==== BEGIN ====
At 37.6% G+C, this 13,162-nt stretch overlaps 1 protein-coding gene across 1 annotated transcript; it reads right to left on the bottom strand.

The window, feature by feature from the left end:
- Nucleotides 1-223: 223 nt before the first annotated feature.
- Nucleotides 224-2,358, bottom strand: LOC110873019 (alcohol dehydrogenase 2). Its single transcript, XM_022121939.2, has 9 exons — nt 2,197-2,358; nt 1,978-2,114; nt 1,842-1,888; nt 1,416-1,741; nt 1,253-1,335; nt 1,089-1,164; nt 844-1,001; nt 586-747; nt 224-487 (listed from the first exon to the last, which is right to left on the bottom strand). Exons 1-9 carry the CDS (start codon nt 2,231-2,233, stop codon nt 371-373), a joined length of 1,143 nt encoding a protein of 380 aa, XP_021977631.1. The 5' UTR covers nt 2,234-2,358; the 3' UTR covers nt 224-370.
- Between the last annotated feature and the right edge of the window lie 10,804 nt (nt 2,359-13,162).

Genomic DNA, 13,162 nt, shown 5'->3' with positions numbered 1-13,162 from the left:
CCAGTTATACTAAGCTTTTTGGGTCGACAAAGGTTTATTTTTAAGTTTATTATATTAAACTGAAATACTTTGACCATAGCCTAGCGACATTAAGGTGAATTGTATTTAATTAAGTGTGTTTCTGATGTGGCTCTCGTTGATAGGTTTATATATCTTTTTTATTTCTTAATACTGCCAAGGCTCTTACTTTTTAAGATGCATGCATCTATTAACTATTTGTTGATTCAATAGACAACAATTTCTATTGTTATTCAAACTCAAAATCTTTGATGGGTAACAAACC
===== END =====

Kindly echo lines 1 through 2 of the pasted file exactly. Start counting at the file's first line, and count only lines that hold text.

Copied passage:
At 37.6% G+C, this 13,162-nt stretch overlaps 1 protein-coding gene across 1 annotated transcript; it reads right to left on the bottom strand.

The window, feature by feature from the left end: